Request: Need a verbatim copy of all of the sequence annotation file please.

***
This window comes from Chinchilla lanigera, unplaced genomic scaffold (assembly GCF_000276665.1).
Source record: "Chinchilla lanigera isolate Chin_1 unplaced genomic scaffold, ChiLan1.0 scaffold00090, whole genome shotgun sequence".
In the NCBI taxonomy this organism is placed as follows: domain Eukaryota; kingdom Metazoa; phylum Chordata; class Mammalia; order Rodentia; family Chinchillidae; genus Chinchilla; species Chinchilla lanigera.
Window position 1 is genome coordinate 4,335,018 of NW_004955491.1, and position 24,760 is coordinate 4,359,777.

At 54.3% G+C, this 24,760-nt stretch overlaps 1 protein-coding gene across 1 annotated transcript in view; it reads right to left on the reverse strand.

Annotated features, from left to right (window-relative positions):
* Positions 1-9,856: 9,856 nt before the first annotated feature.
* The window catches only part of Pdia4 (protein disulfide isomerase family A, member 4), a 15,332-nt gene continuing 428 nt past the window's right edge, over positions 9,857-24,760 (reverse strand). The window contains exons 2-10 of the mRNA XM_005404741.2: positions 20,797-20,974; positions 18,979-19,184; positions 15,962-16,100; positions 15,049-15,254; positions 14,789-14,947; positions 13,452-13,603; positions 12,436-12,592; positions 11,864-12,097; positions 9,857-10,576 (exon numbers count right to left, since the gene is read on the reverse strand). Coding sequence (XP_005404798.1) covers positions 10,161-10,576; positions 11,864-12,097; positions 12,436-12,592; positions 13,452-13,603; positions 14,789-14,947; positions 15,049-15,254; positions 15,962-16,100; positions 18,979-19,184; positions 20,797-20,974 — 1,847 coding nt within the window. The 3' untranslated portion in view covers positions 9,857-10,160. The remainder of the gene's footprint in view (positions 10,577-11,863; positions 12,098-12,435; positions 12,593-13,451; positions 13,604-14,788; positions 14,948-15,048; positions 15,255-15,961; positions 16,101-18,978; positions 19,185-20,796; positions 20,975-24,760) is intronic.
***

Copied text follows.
This window comes from Chinchilla lanigera, unplaced genomic scaffold (assembly GCF_000276665.1).
Source record: "Chinchilla lanigera isolate Chin_1 unplaced genomic scaffold, ChiLan1.0 scaffold00090, whole genome shotgun sequence".
In the NCBI taxonomy this organism is placed as follows: domain Eukaryota; kingdom Metazoa; phylum Chordata; class Mammalia; order Rodentia; family Chinchillidae; genus Chinchilla; species Chinchilla lanigera.
Window position 1 is genome coordinate 4,335,018 of NW_004955491.1, and position 24,760 is coordinate 4,359,777.

At 54.3% G+C, this 24,760-nt stretch overlaps 1 protein-coding gene across 1 annotated transcript in view; it reads right to left on the reverse strand.

Annotated features, from left to right (window-relative positions):
* Positions 1-9,856: 9,856 nt before the first annotated feature.
* The window catches only part of Pdia4 (protein disulfide isomerase family A, member 4), a 15,332-nt gene continuing 428 nt past the window's right edge, over positions 9,857-24,760 (reverse strand). The window contains exons 2-10 of the mRNA XM_005404741.2: positions 20,797-20,974; positions 18,979-19,184; positions 15,962-16,100; positions 15,049-15,254; positions 14,789-14,947; positions 13,452-13,603; positions 12,436-12,592; positions 11,864-12,097; positions 9,857-10,576 (exon numbers count right to left, since the gene is read on the reverse strand). Coding sequence (XP_005404798.1) covers positions 10,161-10,576; positions 11,864-12,097; positions 12,436-12,592; positions 13,452-13,603; positions 14,789-14,947; positions 15,049-15,254; positions 15,962-16,100; positions 18,979-19,184; positions 20,797-20,974 — 1,847 coding nt within the window. The 3' untranslated portion in view covers positions 9,857-10,160. The remainder of the gene's footprint in view (positions 10,577-11,863; positions 12,098-12,435; positions 12,593-13,451; positions 13,604-14,788; positions 14,948-15,048; positions 15,255-15,961; positions 16,101-18,978; positions 19,185-20,796; positions 20,975-24,760) is intronic.